Do I Smell A New Year?

I originally thought I might start off 2018 with a look at last year’s highlights, and maybe throw in a few New Year’s resolutions just to round things out.  But I don’t bother with resolutions, and even if I did they’d be pretty much the same as everybody else’s:  “Stop pigging out on Christmas goodies”; “Find new hiding places for the dead bodies of errant contractors”… y’know, the usual.  And the top stories of 2017 were mostly depressing.

So instead of reviewing the questionable activities of our current world leaders, I’d rather look at what it might be like if we were governed by the benevolent despots we all know and love:  our pets.

If cats ruled the world… we’d be slaves:

  • Naps are mandatory, with a minimum total naptime of 12 hours per day. Disturbing a napping cat is an offense punishable by a life sentence on litter-box duty with no chance of parole.
  • Vegetables and condiments are banned. All meals shall consist of meat and dairy only, with an occasional live mouse just to keep things interesting.
  • All homes must have at least one window that admits direct sunlight; and a soft piece of furniture must be kept in the sunbeam for the sole use of the cat.
  • Humans must take shifts creating a lap for the cat and providing petting services. (Unless the cat decides, in its sole discretion and without prior warning, that it doesn’t want to be petted anymore.  Petting an unwilling cat is an offense punishable on the spot by flaying with claws.)
  • Fur is never to be removed from the cat’s favourite sleeping place. It should be allowed to build up year after year into a felted nest the exact size and shape of the cat.
  • Litter boxes must be cleaned within ten seconds of use.
  • Humans should be spayed or neutered. Not because there’s any health benefit to the humans; just for revenge.
  • Everything is a scratching post.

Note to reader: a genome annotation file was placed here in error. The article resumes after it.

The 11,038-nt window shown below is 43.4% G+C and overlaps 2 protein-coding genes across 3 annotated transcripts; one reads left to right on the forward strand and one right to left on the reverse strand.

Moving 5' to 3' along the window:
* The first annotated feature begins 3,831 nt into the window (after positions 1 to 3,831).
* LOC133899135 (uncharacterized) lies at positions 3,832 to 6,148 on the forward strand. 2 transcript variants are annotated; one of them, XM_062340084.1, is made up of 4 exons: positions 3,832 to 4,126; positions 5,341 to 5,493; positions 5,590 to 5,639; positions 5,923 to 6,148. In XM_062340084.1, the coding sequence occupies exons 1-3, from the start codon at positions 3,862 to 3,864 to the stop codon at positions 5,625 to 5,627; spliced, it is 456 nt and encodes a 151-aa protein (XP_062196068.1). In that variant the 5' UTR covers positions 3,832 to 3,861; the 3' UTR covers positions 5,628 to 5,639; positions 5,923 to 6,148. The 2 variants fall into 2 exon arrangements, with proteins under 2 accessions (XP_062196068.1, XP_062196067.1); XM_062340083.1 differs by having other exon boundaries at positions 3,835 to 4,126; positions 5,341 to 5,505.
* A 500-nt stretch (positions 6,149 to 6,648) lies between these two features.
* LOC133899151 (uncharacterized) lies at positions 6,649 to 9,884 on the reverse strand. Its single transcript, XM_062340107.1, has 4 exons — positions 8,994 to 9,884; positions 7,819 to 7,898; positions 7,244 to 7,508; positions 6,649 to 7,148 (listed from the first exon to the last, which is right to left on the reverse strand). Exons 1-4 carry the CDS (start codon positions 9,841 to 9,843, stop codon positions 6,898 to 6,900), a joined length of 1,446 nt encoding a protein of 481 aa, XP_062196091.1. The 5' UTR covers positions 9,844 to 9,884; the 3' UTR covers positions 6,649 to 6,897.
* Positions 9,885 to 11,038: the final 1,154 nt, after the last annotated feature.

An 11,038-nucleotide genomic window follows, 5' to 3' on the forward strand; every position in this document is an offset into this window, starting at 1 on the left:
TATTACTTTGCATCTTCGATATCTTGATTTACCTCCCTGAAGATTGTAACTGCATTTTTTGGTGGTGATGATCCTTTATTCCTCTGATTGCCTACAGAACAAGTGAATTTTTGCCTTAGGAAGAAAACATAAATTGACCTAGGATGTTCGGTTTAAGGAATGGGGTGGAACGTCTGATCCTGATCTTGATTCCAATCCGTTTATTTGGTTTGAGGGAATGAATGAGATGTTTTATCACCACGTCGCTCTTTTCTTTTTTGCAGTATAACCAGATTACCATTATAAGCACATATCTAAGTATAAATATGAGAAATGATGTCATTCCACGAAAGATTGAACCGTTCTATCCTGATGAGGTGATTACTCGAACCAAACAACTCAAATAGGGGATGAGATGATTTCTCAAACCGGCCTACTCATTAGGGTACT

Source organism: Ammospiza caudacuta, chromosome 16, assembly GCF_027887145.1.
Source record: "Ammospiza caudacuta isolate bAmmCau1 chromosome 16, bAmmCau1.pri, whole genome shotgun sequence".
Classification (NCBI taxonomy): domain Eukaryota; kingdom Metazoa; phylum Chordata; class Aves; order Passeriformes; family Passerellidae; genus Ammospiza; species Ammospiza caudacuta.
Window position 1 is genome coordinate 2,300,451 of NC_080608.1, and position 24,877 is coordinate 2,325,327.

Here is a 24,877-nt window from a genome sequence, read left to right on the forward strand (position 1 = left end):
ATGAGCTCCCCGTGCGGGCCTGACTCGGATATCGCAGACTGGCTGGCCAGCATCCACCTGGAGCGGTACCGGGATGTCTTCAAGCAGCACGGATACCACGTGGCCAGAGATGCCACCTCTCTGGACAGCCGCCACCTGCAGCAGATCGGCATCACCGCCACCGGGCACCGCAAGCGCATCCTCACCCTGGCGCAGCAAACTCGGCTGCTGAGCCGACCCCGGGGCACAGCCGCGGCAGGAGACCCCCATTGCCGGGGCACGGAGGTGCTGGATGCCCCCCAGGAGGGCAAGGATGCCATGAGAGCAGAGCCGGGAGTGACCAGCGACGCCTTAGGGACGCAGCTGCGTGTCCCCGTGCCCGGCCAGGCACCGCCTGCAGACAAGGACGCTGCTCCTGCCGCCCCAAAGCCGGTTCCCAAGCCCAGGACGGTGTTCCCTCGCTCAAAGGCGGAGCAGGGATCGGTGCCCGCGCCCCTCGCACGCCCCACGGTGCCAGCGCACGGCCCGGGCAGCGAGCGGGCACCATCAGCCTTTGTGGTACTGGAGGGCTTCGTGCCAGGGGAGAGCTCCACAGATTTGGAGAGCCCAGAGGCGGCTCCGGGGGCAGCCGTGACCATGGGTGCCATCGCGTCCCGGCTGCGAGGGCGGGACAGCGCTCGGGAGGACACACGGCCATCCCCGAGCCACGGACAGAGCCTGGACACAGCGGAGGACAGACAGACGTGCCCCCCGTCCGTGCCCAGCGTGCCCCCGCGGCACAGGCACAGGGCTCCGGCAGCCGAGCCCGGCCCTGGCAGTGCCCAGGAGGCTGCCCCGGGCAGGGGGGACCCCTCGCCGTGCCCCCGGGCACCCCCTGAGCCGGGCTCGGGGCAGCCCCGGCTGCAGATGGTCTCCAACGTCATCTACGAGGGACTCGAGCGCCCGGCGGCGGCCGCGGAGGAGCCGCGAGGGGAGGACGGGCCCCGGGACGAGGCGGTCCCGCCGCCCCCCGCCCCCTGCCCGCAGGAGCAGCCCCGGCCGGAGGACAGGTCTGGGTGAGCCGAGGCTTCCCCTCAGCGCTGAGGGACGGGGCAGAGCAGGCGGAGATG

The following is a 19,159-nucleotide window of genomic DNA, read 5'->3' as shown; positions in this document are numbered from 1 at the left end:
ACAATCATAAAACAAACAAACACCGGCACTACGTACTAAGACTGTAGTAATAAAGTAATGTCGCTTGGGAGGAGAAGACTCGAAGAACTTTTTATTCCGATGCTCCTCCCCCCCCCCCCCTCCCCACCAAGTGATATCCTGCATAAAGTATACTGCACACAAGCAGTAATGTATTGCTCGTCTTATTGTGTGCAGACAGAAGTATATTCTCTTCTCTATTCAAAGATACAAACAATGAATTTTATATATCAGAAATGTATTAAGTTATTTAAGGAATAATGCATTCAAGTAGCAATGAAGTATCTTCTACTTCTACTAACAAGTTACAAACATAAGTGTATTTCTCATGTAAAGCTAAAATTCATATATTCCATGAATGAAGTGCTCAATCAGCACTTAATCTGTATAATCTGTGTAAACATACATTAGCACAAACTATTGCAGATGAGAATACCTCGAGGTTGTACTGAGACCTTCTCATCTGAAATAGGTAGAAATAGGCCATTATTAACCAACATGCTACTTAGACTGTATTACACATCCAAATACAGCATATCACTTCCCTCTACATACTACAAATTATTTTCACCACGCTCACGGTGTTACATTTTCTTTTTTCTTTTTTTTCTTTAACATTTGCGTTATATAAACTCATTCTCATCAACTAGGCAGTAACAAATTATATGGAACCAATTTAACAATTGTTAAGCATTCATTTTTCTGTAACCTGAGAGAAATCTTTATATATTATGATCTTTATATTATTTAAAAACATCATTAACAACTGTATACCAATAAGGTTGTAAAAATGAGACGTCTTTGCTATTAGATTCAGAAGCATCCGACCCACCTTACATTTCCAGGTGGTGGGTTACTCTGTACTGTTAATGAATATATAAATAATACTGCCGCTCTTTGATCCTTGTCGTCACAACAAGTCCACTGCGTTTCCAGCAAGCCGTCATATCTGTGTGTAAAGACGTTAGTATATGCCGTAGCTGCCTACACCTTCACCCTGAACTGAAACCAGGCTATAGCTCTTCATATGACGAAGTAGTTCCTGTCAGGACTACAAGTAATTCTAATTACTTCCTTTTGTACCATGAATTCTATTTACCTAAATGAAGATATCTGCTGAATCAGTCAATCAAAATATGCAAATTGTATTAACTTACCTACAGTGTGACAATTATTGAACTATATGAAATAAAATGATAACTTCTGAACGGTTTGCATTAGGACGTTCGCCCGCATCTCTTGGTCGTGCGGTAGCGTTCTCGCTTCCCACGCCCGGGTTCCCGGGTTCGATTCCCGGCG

If dogs ruled the world… we’d be pets:

  • Butt or crotch sniffing is the only acceptable method of greeting. Humans spread too many diseases with handshakes.
  • To ensure optimum health, humans should be taken for long walks at least three times a day.
  • Human walkers must stop frequently to observe their surroundings. This will be strictly enforced by their canine supervisors.
  • Furniture is for the sole use of the dog. Humans are allowed on the furniture only if they provide belly rubs.
  • Stinky substances must be rolled in with abandon. If humans don’t like the smell, they can sleep in the shed.
  • Humans are not allowed to go anywhere unless accompanied by the dog.
  • All meals for dogs shall be at least 50% larger than necessary. It is perfectly acceptable to eat one’s own vomit; and if humans don’t like it they can just look the other way.
  • Everything is a chew toy.

Our household is currently despot pet-free but I’m considering adopting human versions of at least some of their laws; particularly the ones regarding naps, sunbeams, and walks.  Those are New Year’s resolutions I can get behind.

But speaking of behind… I think I’ll skip the butt sniffing.  That might be a teensy bit awkward on pub nights.

Happy New Year, everyone – wishing you all the best in 2018!

A Scholarly Treatise On The Care And Feeding Of Your Pet Author

Authors can be lovable and agreeable family pets.  Most are easily housebroken, though some may exhibit a disturbing tendency to piddle while absorbed in a particularly difficult bit of plotting or worldbuilding.  This is not a sign of aggression.  It is simply inattentiveness on the part of your author.  Gently but firmly insist that they take regular potty breaks, or, if this proves ineffective, place an adult diaper on the chair before they sit.  The author is unlikely to notice or object.